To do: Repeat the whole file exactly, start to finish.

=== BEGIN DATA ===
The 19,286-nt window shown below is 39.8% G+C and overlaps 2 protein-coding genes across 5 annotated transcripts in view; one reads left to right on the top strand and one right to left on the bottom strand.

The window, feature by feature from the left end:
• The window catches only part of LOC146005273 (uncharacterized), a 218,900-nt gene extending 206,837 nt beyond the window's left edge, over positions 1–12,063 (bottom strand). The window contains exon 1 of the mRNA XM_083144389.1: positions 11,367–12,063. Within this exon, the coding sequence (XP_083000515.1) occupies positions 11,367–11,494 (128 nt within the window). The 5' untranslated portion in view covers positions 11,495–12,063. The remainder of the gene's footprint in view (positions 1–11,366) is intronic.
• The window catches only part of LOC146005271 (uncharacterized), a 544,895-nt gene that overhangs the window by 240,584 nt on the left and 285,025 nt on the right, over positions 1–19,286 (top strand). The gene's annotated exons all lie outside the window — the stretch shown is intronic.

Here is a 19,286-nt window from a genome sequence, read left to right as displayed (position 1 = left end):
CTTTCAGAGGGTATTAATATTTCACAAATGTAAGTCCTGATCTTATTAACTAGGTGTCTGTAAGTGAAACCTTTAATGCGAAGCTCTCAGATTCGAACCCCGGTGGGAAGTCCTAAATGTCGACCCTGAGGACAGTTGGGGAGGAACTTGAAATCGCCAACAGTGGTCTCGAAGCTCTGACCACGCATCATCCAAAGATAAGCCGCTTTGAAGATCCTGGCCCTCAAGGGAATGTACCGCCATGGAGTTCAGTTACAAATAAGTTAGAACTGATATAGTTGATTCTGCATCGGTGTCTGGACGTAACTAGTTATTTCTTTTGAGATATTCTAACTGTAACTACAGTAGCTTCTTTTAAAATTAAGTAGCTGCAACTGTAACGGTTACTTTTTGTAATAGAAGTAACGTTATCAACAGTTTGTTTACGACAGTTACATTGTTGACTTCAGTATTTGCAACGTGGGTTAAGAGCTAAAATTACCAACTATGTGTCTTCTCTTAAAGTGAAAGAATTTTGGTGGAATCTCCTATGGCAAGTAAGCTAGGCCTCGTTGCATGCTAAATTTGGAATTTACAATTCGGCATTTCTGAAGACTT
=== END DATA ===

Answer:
The 19,286-nt window shown below is 39.8% G+C and overlaps 2 protein-coding genes across 5 annotated transcripts in view; one reads left to right on the top strand and one right to left on the bottom strand.

The window, feature by feature from the left end:
• The window catches only part of LOC146005273 (uncharacterized), a 218,900-nt gene extending 206,837 nt beyond the window's left edge, over positions 1–12,063 (bottom strand). The window contains exon 1 of the mRNA XM_083144389.1: positions 11,367–12,063. Within this exon, the coding sequence (XP_083000515.1) occupies positions 11,367–11,494 (128 nt within the window). The 5' untranslated portion in view covers positions 11,495–12,063. The remainder of the gene's footprint in view (positions 1–11,366) is intronic.
• The window catches only part of LOC146005271 (uncharacterized), a 544,895-nt gene that overhangs the window by 240,584 nt on the left and 285,025 nt on the right, over positions 1–19,286 (top strand). The gene's annotated exons all lie outside the window — the stretch shown is intronic.

Here is a 19,286-nt window from a genome sequence, read left to right as displayed (position 1 = left end):
CTTTCAGAGGGTATTAATATTTCACAAATGTAAGTCCTGATCTTATTAACTAGGTGTCTGTAAGTGAAACCTTTAATGCGAAGCTCTCAGATTCGAACCCCGGTGGGAAGTCCTAAATGTCGACCCTGAGGACAGTTGGGGAGGAACTTGAAATCGCCAACAGTGGTCTCGAAGCTCTGACCACGCATCATCCAAAGATAAGCCGCTTTGAAGATCCTGGCCCTCAAGGGAATGTACCGCCATGGAGTTCAGTTACAAATAAGTTAGAACTGATATAGTTGATTCTGCATCGGTGTCTGGACGTAACTAGTTATTTCTTTTGAGATATTCTAACTGTAACTACAGTAGCTTCTTTTAAAATTAAGTAGCTGCAACTGTAACGGTTACTTTTTGTAATAGAAGTAACGTTATCAACAGTTTGTTTACGACAGTTACATTGTTGACTTCAGTATTTGCAACGTGGGTTAAGAGCTAAAATTACCAACTATGTGTCTTCTCTTAAAGTGAAAGAATTTTGGTGGAATCTCCTATGGCAAGTAAGCTAGGCCTCGTTGCATGCTAAATTTGGAATTTACAATTCGGCATTTCTGAAGACTT